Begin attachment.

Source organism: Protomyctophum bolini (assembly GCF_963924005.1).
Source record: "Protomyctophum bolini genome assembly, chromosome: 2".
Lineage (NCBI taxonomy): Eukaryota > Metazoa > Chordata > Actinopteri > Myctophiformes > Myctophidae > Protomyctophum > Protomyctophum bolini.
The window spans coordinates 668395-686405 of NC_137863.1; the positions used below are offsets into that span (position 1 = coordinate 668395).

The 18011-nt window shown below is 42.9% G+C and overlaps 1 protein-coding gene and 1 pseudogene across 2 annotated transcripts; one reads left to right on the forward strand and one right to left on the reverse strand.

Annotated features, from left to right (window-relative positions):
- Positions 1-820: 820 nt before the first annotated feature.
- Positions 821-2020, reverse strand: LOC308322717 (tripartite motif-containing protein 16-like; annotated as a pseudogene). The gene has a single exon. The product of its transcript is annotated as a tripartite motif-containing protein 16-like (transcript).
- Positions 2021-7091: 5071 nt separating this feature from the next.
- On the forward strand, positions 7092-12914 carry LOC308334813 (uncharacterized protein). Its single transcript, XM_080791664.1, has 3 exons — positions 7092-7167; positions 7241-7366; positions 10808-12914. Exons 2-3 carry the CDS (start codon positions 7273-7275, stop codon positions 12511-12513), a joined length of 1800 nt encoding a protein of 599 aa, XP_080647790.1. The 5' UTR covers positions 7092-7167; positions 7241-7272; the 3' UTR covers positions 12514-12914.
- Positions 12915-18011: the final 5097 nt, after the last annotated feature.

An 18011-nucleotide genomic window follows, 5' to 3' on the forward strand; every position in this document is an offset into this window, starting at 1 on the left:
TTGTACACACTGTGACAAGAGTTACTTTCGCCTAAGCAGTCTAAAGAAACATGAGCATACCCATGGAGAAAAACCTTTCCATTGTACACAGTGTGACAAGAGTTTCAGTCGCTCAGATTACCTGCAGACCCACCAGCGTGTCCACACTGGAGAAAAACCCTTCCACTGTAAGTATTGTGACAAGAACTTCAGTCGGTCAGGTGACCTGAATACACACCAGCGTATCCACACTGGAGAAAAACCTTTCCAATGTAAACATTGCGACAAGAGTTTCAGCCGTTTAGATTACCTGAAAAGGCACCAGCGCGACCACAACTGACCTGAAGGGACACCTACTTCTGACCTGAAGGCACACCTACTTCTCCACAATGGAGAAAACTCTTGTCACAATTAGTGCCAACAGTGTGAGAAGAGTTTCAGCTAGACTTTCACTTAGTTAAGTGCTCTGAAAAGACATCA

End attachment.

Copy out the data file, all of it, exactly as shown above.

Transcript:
Source organism: Protomyctophum bolini (assembly GCF_963924005.1).
Source record: "Protomyctophum bolini genome assembly, chromosome: 2".
Lineage (NCBI taxonomy): Eukaryota > Metazoa > Chordata > Actinopteri > Myctophiformes > Myctophidae > Protomyctophum > Protomyctophum bolini.
The window spans coordinates 668395-686405 of NC_137863.1; the positions used below are offsets into that span (position 1 = coordinate 668395).

The 18011-nt window shown below is 42.9% G+C and overlaps 1 protein-coding gene and 1 pseudogene across 2 annotated transcripts; one reads left to right on the forward strand and one right to left on the reverse strand.

Annotated features, from left to right (window-relative positions):
- Positions 1-820: 820 nt before the first annotated feature.
- Positions 821-2020, reverse strand: LOC308322717 (tripartite motif-containing protein 16-like; annotated as a pseudogene). The gene has a single exon. The product of its transcript is annotated as a tripartite motif-containing protein 16-like (transcript).
- Positions 2021-7091: 5071 nt separating this feature from the next.
- On the forward strand, positions 7092-12914 carry LOC308334813 (uncharacterized protein). Its single transcript, XM_080791664.1, has 3 exons — positions 7092-7167; positions 7241-7366; positions 10808-12914. Exons 2-3 carry the CDS (start codon positions 7273-7275, stop codon positions 12511-12513), a joined length of 1800 nt encoding a protein of 599 aa, XP_080647790.1. The 5' UTR covers positions 7092-7167; positions 7241-7272; the 3' UTR covers positions 12514-12914.
- Positions 12915-18011: the final 5097 nt, after the last annotated feature.

An 18011-nucleotide genomic window follows, 5' to 3' on the forward strand; every position in this document is an offset into this window, starting at 1 on the left:
TTGTACACACTGTGACAAGAGTTACTTTCGCCTAAGCAGTCTAAAGAAACATGAGCATACCCATGGAGAAAAACCTTTCCATTGTACACAGTGTGACAAGAGTTTCAGTCGCTCAGATTACCTGCAGACCCACCAGCGTGTCCACACTGGAGAAAAACCCTTCCACTGTAAGTATTGTGACAAGAACTTCAGTCGGTCAGGTGACCTGAATACACACCAGCGTATCCACACTGGAGAAAAACCTTTCCAATGTAAACATTGCGACAAGAGTTTCAGCCGTTTAGATTACCTGAAAAGGCACCAGCGCGACCACAACTGACCTGAAGGGACACCTACTTCTGACCTGAAGGCACACCTACTTCTCCACAATGGAGAAAACTCTTGTCACAATTAGTGCCAACAGTGTGAGAAGAGTTTCAGCTAGACTTTCACTTAGTTAAGTGCTCTGAAAAGACATCA